Probably Nicholas d'Este, connected by marriage with posts of chamberlain, governor of Dauphine\ and grand

the house of Malatesta. master of the household, became a distinguished actor in

+ Probably Pandulph Malatcsta, lord of Rimini, a cap- the wars with the English, from 1427 to 1437 particularly, tain of great reputation and adherent of king Ladislaus. There was also a sir Eustace de Gaucourt, lord of Viry,

t Sir Raoul de Ctaucourt, successively promoted to the who was grand falconer in 1406 and 1412.

When he arrived at the palace, he gave his peace to all the cardinals, who, according to their rank in the college, kissed his foot, hand, or mouth. The cardinal de Vimers first performed the ceremony, and was followed by the other cardinals, patriarchs, archbishops, bishops, abbots and clergy. He then gave his benediction to the four elements, and to all persons in a state of grace, as well to those absent as present, and bestowed his dispensations for four months to come, provided that, during this time, three Pater-nosters should be said by eacli in praying for his predecessor, pope Alexander. Pope John then went to dinner, as it was novv about twelve o'clock, and this ceremony had commenced between five and six in the morning. In honour of him, feasts were continued at Bologna for the space of eight days; and on each of them very handsome processions were made round St. Peter's church, when the prelates were all dressed in vermilion robes, with copes of the same. In like manner did the Carthusians of St. Michael's Mount, without the walls of Bologna.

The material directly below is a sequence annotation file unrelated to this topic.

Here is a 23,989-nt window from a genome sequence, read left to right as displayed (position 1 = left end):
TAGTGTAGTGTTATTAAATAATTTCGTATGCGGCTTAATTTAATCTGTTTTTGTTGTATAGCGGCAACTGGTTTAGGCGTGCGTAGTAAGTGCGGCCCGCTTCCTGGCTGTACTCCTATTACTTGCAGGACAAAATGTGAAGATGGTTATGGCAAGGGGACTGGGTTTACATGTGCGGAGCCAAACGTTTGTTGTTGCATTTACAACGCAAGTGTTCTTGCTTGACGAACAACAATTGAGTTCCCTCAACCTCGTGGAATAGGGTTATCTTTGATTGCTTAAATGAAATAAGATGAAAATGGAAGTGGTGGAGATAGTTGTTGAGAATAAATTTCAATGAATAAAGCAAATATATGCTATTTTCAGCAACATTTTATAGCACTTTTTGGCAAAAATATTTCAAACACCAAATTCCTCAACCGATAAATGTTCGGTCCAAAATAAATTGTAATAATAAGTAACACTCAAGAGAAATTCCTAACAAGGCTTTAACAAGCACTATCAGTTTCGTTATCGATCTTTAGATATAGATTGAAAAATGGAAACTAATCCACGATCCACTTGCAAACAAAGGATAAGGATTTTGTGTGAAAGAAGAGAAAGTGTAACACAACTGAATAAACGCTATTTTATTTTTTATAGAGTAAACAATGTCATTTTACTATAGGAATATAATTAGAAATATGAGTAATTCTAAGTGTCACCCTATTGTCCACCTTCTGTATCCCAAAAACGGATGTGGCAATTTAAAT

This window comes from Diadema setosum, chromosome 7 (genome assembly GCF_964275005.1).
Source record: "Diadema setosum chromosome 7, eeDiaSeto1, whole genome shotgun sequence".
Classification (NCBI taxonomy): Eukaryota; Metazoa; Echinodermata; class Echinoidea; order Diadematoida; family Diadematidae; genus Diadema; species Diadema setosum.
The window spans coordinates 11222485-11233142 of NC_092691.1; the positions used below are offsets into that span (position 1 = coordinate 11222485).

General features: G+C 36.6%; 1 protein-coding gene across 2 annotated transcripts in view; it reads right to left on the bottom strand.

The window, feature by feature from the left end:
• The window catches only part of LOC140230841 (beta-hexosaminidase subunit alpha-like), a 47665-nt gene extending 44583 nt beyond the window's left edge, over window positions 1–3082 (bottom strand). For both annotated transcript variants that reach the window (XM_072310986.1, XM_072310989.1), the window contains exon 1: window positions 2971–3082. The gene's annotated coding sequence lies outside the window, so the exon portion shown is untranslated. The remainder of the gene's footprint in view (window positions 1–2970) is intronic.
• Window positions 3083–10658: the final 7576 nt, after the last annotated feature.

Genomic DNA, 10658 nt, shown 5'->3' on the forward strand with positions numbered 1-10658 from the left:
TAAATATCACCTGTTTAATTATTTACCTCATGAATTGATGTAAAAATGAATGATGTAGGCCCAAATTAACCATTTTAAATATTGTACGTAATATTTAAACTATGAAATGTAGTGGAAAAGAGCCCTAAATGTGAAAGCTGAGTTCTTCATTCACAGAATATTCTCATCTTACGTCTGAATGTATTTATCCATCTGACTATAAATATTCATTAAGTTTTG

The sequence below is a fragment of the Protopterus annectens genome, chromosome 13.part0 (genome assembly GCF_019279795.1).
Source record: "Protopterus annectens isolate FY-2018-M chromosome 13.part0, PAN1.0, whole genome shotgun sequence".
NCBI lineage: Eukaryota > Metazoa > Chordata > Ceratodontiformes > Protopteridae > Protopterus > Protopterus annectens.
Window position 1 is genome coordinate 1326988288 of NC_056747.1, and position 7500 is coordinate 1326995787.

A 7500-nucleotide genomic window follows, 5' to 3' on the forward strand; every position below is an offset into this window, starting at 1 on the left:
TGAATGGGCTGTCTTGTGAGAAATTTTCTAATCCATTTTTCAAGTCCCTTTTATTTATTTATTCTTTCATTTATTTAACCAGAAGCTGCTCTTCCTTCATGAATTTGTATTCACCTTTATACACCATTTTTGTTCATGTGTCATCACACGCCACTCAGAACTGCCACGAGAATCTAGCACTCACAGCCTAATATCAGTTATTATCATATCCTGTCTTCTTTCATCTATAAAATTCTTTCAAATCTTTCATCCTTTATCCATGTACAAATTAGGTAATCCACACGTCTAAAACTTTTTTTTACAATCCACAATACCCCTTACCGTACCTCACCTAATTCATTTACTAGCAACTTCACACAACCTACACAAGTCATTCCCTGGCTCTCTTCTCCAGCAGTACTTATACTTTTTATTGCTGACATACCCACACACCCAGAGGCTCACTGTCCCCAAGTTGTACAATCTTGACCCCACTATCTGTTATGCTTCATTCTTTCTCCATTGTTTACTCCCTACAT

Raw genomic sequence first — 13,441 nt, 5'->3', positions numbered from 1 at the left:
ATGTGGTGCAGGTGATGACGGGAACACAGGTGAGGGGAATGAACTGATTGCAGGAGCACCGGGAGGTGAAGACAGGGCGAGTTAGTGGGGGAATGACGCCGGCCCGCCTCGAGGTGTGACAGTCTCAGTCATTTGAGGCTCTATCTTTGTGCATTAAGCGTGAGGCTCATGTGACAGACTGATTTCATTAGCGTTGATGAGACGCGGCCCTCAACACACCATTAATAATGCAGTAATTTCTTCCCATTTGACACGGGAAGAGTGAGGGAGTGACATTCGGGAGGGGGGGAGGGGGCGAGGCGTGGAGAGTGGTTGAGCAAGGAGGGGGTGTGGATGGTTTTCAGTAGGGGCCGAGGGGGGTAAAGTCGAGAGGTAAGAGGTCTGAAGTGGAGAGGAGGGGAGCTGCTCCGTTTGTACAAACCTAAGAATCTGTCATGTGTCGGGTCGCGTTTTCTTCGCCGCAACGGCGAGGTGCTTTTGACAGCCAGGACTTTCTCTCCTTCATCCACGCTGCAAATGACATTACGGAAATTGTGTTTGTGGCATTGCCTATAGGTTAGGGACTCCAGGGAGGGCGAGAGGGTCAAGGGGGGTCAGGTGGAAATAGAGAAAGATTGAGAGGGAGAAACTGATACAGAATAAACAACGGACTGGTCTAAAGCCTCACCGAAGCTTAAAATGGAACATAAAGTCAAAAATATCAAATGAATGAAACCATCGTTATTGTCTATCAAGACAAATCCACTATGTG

[graphic]